The art recreates Earhart’s face and attitude quite well – a woman dedicated to the air with an almost mischievous humor. The designs of the alien world and its natives doesn’t stray too far from what’s already been proven to work, and then only find their way to the page when they have to. Backgrounds are sparse when rendered, and if there’s an excuse not to render them then they’re not. By and large, it’s competent art without much setting it apart.
Elsewhere reads like a set of push-ups – very fine exercise, but not terribly exciting.
•Ghost Station Zero 1 (Johnston/ Chankhamma): “The blood from my neck matched the red of her dress and brought out the fire that I knew from experience never left her eyes. A single streak reached up to her face and drew a line across her cheek, the line I’d dreamt of passing my hand over in earlier days. As the world turned out of focus and the ground met my head, I finally understood what she’d wanted all along. Yesterday had been perfect – no international crises, no competing cadres of assassins, just me, her, and the countryside cabin in Denmark. I’d wanted that day to last forever, but nothing can. We both knew we’d never see each other again, but bleeding into the hardwood floor made it certain that, if she and I couldn’t stay together, she’d at least let me keep the house.”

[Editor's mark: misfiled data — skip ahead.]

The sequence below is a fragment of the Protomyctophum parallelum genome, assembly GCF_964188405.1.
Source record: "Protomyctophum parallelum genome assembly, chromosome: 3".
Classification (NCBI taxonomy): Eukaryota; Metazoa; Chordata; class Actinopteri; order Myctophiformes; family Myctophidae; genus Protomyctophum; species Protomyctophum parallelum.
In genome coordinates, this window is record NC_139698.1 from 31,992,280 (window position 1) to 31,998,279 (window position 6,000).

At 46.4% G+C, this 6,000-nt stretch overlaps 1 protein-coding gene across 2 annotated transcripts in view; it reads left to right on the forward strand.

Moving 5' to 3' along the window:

•Adventure Time Regular Show 1 (McCreery/ Di Meo): Gorilla vs. vampire, rake vs. sword, bathtub bird battle royale! Behold: the Secret Crisis War Times Infinity of cartoons people tell me to watch but I haven’t gotten to yet I’m sorry!
•Dead of Winter 1 (Starks/ Gabo): That’s Krypto, right? Pale fur, red cape, the blood of his foes dripping from his paws, check, check, and check. Batman’s predicted for years that such a dog could destroy the world, but since this is clearly post-zombie-cataclysm, I say let the pooch have his day.
•Galaktikon 1 (Powell & Small/ Mannion & Moore): Is he a guy in a cloaked space suit? A constellation illustrated for a kids book? A hair stylist for the stars? Can I drink from a Galaktikon Galaktiki mug? How does he stand so confidently when it appears cosmic radiation’s reaching into his space groin? Too many questions!! [6/10]